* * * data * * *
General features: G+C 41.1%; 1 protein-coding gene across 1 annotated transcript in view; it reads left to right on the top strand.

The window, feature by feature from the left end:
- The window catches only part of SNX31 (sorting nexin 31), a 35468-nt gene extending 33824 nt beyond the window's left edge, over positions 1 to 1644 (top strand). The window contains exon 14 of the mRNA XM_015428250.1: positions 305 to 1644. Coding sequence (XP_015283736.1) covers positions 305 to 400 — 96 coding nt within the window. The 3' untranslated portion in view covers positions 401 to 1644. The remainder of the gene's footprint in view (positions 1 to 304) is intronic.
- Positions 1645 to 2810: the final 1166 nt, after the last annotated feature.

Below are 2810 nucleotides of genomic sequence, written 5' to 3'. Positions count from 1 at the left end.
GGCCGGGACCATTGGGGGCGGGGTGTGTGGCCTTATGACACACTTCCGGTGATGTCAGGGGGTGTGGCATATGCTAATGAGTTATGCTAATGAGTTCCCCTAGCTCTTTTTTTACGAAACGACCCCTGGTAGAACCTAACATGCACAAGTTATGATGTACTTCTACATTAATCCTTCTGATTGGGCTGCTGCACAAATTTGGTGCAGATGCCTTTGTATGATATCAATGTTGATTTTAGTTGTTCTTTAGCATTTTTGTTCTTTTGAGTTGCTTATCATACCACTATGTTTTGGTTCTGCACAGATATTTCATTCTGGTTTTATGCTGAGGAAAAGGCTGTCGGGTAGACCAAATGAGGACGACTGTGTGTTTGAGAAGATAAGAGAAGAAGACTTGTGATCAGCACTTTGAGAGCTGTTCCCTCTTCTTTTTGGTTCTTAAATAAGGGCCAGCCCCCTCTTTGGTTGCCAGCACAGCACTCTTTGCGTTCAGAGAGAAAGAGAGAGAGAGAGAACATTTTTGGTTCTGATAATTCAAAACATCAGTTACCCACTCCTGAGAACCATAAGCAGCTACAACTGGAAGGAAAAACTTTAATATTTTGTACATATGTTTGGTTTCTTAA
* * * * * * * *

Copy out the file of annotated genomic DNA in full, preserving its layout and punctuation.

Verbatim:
General features: G+C 41.1%; 1 protein-coding gene across 1 annotated transcript in view; it reads left to right on the top strand.

The window, feature by feature from the left end:
- The window catches only part of SNX31 (sorting nexin 31), a 35468-nt gene extending 33824 nt beyond the window's left edge, over positions 1 to 1644 (top strand). The window contains exon 14 of the mRNA XM_015428250.1: positions 305 to 1644. Coding sequence (XP_015283736.1) covers positions 305 to 400 — 96 coding nt within the window. The 3' untranslated portion in view covers positions 401 to 1644. The remainder of the gene's footprint in view (positions 1 to 304) is intronic.
- Positions 1645 to 2810: the final 1166 nt, after the last annotated feature.

Below are 2810 nucleotides of genomic sequence, written 5' to 3'. Positions count from 1 at the left end.
GGCCGGGACCATTGGGGGCGGGGTGTGTGGCCTTATGACACACTTCCGGTGATGTCAGGGGGTGTGGCATATGCTAATGAGTTATGCTAATGAGTTCCCCTAGCTCTTTTTTTACGAAACGACCCCTGGTAGAACCTAACATGCACAAGTTATGATGTACTTCTACATTAATCCTTCTGATTGGGCTGCTGCACAAATTTGGTGCAGATGCCTTTGTATGATATCAATGTTGATTTTAGTTGTTCTTTAGCATTTTTGTTCTTTTGAGTTGCTTATCATACCACTATGTTTTGGTTCTGCACAGATATTTCATTCTGGTTTTATGCTGAGGAAAAGGCTGTCGGGTAGACCAAATGAGGACGACTGTGTGTTTGAGAAGATAAGAGAAGAAGACTTGTGATCAGCACTTTGAGAGCTGTTCCCTCTTCTTTTTGGTTCTTAAATAAGGGCCAGCCCCCTCTTTGGTTGCCAGCACAGCACTCTTTGCGTTCAGAGAGAAAGAGAGAGAGAGAGAACATTTTTGGTTCTGATAATTCAAAACATCAGTTACCCACTCCTGAGAACCATAAGCAGCTACAACTGGAAGGAAAAACTTTAATATTTTGTACATATGTTTGGTTTCTTAA